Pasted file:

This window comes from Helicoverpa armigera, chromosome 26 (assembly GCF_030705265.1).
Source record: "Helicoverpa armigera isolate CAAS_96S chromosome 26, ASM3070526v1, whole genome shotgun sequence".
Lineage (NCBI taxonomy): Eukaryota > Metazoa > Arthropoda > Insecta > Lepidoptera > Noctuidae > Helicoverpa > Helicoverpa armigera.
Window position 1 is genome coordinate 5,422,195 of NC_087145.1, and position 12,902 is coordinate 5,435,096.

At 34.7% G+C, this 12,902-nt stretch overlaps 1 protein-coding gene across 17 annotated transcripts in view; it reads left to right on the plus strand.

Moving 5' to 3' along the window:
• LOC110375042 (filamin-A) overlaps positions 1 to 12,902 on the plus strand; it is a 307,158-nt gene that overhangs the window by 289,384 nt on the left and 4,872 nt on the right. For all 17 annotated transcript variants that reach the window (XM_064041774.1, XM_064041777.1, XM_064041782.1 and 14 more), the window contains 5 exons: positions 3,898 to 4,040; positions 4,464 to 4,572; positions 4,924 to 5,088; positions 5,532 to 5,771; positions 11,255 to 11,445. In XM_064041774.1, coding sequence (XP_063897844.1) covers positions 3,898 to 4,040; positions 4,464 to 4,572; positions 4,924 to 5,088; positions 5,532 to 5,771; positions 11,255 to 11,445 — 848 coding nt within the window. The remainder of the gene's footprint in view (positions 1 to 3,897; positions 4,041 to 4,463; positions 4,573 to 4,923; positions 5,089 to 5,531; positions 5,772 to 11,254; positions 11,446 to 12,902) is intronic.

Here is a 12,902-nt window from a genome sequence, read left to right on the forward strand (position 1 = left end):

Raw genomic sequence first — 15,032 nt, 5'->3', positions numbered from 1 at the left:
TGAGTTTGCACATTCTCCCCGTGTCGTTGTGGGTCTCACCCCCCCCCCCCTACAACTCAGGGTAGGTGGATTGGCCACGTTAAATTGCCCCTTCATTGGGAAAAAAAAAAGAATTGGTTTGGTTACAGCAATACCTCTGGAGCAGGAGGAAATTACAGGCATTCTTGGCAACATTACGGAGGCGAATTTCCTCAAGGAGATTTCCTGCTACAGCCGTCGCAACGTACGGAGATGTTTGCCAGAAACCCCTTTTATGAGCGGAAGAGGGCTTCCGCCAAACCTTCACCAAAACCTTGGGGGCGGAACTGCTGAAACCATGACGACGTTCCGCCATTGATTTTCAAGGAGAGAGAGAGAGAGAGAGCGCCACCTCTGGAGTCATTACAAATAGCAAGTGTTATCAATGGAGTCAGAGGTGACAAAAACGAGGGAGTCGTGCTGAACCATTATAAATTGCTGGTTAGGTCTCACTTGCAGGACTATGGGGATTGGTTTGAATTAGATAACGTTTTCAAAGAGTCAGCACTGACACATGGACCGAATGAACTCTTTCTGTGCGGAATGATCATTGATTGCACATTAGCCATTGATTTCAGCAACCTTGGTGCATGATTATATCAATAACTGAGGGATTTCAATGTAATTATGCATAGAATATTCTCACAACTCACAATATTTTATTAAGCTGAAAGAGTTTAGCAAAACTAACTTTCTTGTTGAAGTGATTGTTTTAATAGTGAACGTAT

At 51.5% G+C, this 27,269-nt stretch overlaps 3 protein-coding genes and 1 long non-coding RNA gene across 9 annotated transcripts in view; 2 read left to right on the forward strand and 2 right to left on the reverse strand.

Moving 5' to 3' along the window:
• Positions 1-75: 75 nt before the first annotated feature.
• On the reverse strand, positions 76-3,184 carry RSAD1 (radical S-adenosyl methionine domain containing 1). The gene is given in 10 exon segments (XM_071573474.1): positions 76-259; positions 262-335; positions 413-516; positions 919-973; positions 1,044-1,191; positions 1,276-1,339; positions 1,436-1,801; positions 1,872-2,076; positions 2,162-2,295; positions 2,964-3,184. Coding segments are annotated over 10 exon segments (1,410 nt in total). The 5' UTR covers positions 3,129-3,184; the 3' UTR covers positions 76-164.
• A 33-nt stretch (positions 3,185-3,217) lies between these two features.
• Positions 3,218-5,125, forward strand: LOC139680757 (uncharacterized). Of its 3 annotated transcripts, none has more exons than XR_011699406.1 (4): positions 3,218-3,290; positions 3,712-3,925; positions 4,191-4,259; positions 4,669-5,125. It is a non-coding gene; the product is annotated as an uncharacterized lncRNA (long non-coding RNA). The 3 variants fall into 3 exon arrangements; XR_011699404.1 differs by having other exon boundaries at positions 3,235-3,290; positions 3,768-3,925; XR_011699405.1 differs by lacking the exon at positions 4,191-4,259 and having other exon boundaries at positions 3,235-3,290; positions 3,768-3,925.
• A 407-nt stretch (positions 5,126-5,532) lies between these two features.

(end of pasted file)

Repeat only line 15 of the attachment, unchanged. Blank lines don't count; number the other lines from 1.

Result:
• A 33-nt stretch (positions 3,185-3,217) lies between these two features.